Just me. Heart and soul.

I think I can find those if I’ve got some time to look.

When My Good Enough Isn’t

Folks whose faces are wreathed with smiles bring out the grins in me.

Happy often produces more happy.unnamed-3

My grandkids are pros at producing big-mouth smiles that can warm the cockles of even the coldest heart. Five live close to us. The other four are far, far away. It’s hard not to see them more frequently. Huck and Landry are in Austin, and I see their grins on Instagram. Sloane is now in Washington, D.C., and her mom shares pictures of her girl daily. Brooklyn is in Miami, and we had a chance to be with her a few days ago.

Her favorite thing in all the world is to smile.

Until the fun is gone. The diaper is full. The nap is forgotten. The food isn’t sitting very well. Too many people want to hold her.

Then the tickled toddler becomes the terrified toddler. Smiles disappear. Tears flow freely. Cries crescendo.

The grump takes the place of the grinner.

unnamed-3I like the grinner better. She makes me feel good. As if me showing up just made her day.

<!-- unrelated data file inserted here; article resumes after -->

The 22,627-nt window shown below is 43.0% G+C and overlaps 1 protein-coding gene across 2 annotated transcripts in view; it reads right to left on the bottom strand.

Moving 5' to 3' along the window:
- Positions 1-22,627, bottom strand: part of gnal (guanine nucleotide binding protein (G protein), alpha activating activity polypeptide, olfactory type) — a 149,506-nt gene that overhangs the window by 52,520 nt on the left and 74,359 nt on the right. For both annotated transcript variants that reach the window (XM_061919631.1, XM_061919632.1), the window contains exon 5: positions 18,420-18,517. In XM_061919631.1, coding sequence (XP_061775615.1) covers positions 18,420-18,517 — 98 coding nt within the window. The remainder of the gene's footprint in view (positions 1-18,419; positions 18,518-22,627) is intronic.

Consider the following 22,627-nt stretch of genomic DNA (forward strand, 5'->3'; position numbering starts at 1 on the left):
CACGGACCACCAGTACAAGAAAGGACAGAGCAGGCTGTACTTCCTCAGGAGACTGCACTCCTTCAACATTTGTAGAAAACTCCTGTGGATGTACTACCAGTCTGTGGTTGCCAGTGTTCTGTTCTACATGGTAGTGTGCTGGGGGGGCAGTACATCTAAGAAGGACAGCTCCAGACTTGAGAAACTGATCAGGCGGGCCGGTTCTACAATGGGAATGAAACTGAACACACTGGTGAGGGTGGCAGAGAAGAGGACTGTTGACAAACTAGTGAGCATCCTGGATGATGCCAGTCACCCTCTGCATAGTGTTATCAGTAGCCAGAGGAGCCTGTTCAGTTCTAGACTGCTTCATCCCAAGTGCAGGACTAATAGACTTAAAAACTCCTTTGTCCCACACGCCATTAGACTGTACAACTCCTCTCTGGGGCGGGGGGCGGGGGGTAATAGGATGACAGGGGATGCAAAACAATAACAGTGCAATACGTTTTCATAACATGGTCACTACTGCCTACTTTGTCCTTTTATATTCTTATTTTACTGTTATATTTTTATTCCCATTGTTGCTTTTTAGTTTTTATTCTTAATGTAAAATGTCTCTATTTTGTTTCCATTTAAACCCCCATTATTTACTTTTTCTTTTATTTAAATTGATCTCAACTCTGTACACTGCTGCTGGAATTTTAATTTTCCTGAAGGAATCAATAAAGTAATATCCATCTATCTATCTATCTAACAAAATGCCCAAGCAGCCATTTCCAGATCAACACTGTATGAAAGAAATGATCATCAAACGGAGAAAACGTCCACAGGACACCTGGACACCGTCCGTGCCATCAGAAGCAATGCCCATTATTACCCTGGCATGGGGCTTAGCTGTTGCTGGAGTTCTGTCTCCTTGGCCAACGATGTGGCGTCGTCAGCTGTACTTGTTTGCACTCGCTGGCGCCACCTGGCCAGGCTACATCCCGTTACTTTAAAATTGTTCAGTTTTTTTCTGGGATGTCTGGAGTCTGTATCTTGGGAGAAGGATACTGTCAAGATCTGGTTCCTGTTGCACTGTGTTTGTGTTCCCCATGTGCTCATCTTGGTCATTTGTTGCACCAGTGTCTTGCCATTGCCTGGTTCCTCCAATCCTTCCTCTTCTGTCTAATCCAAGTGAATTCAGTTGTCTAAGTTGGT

The flip is also my reality. When Brooklyn gets the grumps with me in close proximity, I’m the bringer of the bad. Inadequate for her current needs.

That’s what it feels like.

My expectation is that I should make her happy. Content. If I can’t do that, well, what good am I to her?

That’s not a sustainable response. No grandparent–no parent–can make their grandchild/child perfectly happy. All the time.

That lack on my part doesn’t make me a bad nana.  Or mom. It means life is unpredictable. Uncontrollable.


But if I consistently disappoint Brooklyn–or any of my kids or other grandkids–I typically deal with my expectations to protect my fragile ego. Laughing it off. Acting like it’s no big deal. Building a little silo around my heart so it can’t be destroyed by me not being enough.

Justifying who I am, what I do.

This is the world I’ve crafted for myself. I’m responsible. For the success and happiness of all those I care for.

Believing the lie is easy. That the things that aren’t going well in my life define me. That my biggest fears unnamed-4or worst contributions are all I can ever be.

The more I think about the lies–that I’m not a good enough parent or grandparent, that I’m not all that good at my job, that nobody really knows me because if they did they wouldn’t like me–the more they sneak inside my soul and play over and over on the loudspeaker of my heart.

God doesn’t see me as the sum of my failures. He doesn’t discount me because I’m not the best at something. To Him, failure isn’t fatal.

Because He’s enough. He loves me enough. He has chosen me as His, and there isn’t anything better that I could hope to be.

Will I fail? Absolutely. At many things.

Does failure make me a rotten person? No. It reminds me of my broken humanity.

Maybe embracing failure, learning from it, and thanking God that I’m still well-loved by Him is a better use of my time.